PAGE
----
Layering Teams: Establishing Collaborative Planning

In a previous blog, Scaffolding our Collaborative Response: Purposeful Layering of Team Meetings, we shared the idea of purposefully articulating and layering collaborative team structures to ensure the needs of all students are met. Drilling a bit deeper into the processes of each team will provide a reflection of what is consistent within each layer and what differs for each team. This blog will focus on the specific considerations for Collaborative Planning.

Collaborative Planning

The Collaborative Planning Team is essentially established to promote and foster teacher collaboration, focused universal practices for all students. Obviously, this is not a novel structure for schools, as teacher collaboration, particularly through the establishment of professional learning communities, has been part of the educational landscape for decades. The intent of collaborative planning is to ensure teachers have embedded time to enhance and expand their teaching practices to address the needs of all learners.

The membership of this team resides primarily with teachers although it is highly recommended that an annual process is established for administration to join the teams on a pre-determined basis throughout the year to provide support and direction (see below in Team Planning Guides). Collaborative planning teams meet weekly, bi-weekly or monthly depending on how a school is able to navigate embedded time for teachers at a grade level, subject area or by department. As the purpose of this team is to explore and enhance classroom instruction at Tier 1, teachers are grouped according to common instruction.

The collaborative planning team is the foundational structure for ensuring common practices across classrooms. A clear definition of who, how and when this team is convened should be documented and readily available to all school team members. Here’s an example of how Blueberry School in the Parkland School division describes their layers of teams, including examples of students to be discussed at each layer. Other samples of layered team meeting overviews can be accessed here.

Collaborative planning teams are guided by establishing a focus and the creation of a team goal or inquiry question. Without the structures to guide their learning, collaborative planning time can sometimes become unfocused and without purpose which typically leads to teachers opting out to use the time to individually plan or to attend to their individual classroom needs.

Ideally, collaborative planning teams align their area of focus to established school and/or district goals. This alignment allows schools to evidence their growth on specific areas of development through the work of the collaborative planning teams. We typically see schools focusing their efforts on literacy, numeracy, engagement, wellness and other overarching target areas.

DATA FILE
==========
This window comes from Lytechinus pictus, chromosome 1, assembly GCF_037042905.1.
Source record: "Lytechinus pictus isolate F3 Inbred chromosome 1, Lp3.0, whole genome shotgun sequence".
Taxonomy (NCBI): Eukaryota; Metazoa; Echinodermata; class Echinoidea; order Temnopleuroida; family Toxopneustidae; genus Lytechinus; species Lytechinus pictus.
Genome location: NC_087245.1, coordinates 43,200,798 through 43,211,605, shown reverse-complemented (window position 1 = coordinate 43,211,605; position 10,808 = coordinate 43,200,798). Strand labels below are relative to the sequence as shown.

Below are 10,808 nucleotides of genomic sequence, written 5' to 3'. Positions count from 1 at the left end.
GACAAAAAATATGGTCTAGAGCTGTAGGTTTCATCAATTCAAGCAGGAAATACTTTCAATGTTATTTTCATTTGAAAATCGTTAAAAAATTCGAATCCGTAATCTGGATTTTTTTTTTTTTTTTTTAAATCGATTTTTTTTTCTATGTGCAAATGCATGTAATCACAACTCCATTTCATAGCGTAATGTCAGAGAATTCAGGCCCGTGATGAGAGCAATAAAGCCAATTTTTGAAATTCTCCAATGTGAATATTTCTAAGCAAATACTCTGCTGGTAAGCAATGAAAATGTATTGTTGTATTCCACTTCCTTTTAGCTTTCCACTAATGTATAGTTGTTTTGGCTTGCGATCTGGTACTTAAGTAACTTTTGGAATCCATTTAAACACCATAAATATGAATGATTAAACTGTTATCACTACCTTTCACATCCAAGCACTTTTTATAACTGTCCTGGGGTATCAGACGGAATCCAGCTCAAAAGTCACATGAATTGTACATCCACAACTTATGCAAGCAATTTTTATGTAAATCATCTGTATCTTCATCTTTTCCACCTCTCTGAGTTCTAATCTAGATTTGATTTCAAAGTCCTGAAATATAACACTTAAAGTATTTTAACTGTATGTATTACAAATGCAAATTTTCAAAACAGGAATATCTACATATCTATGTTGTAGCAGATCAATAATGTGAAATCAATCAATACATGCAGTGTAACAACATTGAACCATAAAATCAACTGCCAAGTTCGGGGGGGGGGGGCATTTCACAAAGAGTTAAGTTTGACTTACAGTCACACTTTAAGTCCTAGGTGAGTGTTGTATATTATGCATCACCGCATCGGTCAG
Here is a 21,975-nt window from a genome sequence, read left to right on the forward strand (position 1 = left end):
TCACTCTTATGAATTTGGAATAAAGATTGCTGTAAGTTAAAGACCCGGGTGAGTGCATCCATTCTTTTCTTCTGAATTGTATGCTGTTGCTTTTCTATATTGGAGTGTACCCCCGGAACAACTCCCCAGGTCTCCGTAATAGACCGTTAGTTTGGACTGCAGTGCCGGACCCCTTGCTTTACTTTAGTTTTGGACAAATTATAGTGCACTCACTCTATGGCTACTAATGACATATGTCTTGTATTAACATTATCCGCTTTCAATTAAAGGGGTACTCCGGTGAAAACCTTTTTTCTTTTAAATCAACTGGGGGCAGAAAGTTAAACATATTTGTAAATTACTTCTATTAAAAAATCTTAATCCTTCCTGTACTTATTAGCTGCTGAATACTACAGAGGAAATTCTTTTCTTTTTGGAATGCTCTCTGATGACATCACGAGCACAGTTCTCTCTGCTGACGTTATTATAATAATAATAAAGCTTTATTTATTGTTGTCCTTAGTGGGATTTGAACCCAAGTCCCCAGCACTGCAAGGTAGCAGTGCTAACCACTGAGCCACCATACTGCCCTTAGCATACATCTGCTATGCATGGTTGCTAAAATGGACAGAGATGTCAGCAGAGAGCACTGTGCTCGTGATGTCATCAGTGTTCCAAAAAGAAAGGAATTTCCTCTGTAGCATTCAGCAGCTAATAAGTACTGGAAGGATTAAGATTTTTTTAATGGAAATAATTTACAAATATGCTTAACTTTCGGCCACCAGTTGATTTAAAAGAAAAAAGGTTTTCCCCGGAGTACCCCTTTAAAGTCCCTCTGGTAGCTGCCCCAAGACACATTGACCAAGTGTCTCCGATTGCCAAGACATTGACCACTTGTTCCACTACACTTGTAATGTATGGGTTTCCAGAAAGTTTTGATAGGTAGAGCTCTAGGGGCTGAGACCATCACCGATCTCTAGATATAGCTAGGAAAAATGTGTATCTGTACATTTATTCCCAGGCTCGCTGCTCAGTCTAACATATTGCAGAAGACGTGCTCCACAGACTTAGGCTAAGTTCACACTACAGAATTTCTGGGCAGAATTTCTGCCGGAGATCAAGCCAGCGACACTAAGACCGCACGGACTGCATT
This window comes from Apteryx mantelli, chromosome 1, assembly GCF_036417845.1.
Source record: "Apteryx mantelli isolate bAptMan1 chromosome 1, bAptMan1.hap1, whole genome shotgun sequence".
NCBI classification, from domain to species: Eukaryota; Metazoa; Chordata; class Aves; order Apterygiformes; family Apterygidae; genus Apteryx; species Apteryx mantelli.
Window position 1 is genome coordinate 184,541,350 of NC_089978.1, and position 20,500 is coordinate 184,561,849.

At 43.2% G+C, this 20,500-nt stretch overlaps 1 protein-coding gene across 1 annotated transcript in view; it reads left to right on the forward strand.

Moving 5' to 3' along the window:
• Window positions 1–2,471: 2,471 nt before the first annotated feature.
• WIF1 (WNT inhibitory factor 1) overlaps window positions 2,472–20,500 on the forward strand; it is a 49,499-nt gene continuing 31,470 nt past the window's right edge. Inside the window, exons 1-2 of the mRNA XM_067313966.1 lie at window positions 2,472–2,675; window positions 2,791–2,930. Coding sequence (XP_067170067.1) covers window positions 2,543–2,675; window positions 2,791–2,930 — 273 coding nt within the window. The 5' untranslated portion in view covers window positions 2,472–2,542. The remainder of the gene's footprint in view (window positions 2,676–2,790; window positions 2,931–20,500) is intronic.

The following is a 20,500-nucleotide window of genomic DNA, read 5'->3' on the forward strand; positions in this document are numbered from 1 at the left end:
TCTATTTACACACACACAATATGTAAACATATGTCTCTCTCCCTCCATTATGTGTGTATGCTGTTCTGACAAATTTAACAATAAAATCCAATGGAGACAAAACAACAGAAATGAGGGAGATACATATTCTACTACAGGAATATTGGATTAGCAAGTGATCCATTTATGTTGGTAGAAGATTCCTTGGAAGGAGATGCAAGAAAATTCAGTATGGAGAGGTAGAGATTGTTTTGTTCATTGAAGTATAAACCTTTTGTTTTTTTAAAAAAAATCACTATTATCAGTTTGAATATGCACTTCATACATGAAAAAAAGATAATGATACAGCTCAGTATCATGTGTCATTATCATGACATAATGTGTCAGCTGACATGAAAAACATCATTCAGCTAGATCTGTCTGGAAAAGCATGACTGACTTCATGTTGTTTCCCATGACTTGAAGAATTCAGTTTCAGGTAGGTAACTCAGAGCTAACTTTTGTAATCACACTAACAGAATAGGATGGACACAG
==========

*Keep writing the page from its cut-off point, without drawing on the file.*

When an area of focus is established, the collaborative planning teams begin with an examination of their data to explore strengths, challenges and possible areas to target that require new learning or enhancement. This Data Review and Team Goal template provides guidance in establishing SMART goals to guide the team. This Data Review and Inquiry Question template provides guidance when teams formulate their goals around an inquiry question. Both methods focus on creating a goal derived from their data to guide their learning in collaborative planning teams.

Once the team time is established and the goals have been created, teams will convene according to their schedule and develop priorities related to their goal or inquiry question. A simple planning tool can support their ongoing work by documenting actions including timelines and responsibilities.

When considering the implementation of collaborative planning teams, team planning guides can be used to provide a one-stop resource that documents their goals, team norms, current reality as well as notes on the progress made. The planning guides also serve to create a process of regular support from school leaders to document progress as well as provide an opportunity to share their learning with other teams across the school. The following team planning guides function on action research to encourage reflection and progress as well as next steps: Action Research Team Planning Guide template (Goal), Action Research Team Planning Guide template (Inquiry Question)

We have developed a template to guide your reflections on your collaborative planning teams to maximize the effectiveness of your team meetings.

If you have developed resources related to this concept, we would love to see them! Email questions(at) or lorna.hewson(at) if you have something you wish to share.

Author: Lorna Hewson